Former President Donald Trump will reassert himself as the Republican Party’s undisputed leader with a weekend speech to conservatives that highlights the disconnect between his most loyal supporters and those who want to find a new standard-bearer after the attack on the US Capitol.
Trump, who has teased the possibility of a White House run in 2024, isn’t likely to announce any concrete plans in the speech, senior adviser Jason Miller said. But in front of a half-dozen potential 2024 rivals, he will call out President Joe Biden’s agenda, rally loyalists and boast of “crushing" opposition within the party, according to a person familiar with his plans.
The former president speaks Sunday, capping off the annual Conservative Political Action Conference organized by the American Conservative Union -- an event that Trump pulled out of in 2016 rather than face rumblings of criticism about his party credentials.
Now, many Republicans who still find his political style distasteful and hold him responsible for the Jan. 6 Capitol assault were either not invited or declined to attend, and the conference, in Orlando, Florida, will be a celebration of all things Trump -- including his voter fraud allegations that helped spawn the riot.
Earlier this month, Trump was tried and acquitted in the Senate on a charge of incitement of insurrection after he encouraged supporters to march on the Capitol on Jan. 6 while Congress was ratifying Biden’s Electoral College victory. Ten House Republicans and seven GOP senators voted to hold him accountable, even as polls show nearly 90% of Republican voters believe he bears no responsibility for the riot that killed five people.
The CPAC attendees are among those steadfast loyalists. There are no fewer than seven sessions on “protecting elections" with panelists who have amplified the false claim that the November election was stolen, five on China’s growing influence around the globe and a grab bag of conservative discussions about cancel culture and deplatforming by social media companies.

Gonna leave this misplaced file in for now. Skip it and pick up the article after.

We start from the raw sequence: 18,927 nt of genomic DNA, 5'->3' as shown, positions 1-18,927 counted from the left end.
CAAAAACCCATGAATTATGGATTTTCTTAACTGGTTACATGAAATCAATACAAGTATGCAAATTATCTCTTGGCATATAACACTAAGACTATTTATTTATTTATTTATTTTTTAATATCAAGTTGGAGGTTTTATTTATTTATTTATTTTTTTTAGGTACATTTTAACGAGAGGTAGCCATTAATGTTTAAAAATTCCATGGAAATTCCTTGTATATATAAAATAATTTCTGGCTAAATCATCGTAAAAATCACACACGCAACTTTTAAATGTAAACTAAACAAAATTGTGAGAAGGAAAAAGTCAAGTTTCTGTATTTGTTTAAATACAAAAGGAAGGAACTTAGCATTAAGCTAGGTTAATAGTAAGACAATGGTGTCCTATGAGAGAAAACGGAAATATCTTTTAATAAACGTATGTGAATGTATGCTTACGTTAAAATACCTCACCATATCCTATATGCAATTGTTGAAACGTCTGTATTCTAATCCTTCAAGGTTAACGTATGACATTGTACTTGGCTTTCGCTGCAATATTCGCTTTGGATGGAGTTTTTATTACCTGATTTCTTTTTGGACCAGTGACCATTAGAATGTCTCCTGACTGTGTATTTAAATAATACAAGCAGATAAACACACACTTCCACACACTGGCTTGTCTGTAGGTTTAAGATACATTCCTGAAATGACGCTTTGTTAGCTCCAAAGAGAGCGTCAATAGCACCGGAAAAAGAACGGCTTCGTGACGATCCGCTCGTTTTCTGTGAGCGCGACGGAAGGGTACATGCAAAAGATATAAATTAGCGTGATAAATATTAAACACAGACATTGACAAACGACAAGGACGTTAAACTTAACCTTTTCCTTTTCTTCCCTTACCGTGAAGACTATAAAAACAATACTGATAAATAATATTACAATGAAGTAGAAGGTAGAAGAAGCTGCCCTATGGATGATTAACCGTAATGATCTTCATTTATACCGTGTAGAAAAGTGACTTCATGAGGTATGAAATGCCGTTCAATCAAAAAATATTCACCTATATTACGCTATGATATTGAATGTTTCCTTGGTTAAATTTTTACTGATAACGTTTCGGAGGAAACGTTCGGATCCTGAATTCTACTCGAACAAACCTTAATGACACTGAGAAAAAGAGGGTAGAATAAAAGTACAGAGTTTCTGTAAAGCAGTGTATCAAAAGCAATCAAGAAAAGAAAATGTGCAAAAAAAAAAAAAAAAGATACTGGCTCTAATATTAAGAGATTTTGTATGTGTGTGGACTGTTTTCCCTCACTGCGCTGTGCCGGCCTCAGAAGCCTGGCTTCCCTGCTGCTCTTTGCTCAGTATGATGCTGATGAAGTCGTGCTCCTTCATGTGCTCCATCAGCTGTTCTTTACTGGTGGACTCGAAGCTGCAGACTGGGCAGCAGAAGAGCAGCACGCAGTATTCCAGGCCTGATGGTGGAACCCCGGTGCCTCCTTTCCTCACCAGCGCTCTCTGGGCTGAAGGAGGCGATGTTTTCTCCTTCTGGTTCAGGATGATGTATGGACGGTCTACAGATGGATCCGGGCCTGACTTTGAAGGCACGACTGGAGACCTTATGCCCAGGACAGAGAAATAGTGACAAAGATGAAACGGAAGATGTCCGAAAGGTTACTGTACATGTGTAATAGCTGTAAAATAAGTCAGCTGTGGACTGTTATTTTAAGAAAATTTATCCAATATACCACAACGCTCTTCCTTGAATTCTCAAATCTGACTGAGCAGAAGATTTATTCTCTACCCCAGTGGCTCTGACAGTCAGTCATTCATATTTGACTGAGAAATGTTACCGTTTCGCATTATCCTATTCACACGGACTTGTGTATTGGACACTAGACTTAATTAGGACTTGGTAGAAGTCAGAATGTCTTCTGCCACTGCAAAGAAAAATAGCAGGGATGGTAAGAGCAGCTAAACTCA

The title of the event is “America Uncanceled."
Beyond presidential candidates and conservative media figures, some speakers are from the fringe edges of the GOP. One scheduled speaker, the musician Young Pharaoh, was removed from the lineup after his past comments about “thieving fake Jews" were publicized.
Other speakers include Maj Toure, the founder of Black Guns Matter, and Cleta Mitchell, the attorney who was with Trump when he called Georgia Secretary of State Brad Raffensperger and told him to “find" 11,000 votes that would put him over the top in that state’s election. Mitchell resigned from her law firm after her attendance became known. Another speaker is author and journalist Alex Berenson, who has downplayed the coronavirus pandemic and cast doubt on the efficacy of masks and vaccines.
“They want the Republican Party to boldly fight for the things that they care about," said ACU Chairman Matt Schlapp of the pro-Trump Republicans. “They are not going to be behind any candidate who’s going to go back to the old ways of just being careful and picking a fight here or there."
Trump will make it clear that he wants to be the leader of the GOP heading into the 2022 midterm elections and beyond, Miller said.
“He is the current leader of the party, and he’s also the future of the Republican Party," he added.
Trump is getting help with his speech from former White House speech writer Vince Haley, who recently went to the former president’s Mar-a-Lago resort in Palm Beach, according to a person familiar with his plans. Rather than spend the weekend hobnobbing with supporters, Trump will fly from Palm Beach to Orlando on Sunday, deliver the address and return home.
The event, normally held in the Washington area, moved to Florida because of the capital region’s coronavirus restrictions for mass indoor gatherings.
The former president will talk about how he’s looking to strengthen his political action committee and getting like-minded Republicans elected, and how he’s pushed out all those who have sought to stop him, said a person familiar with the plans.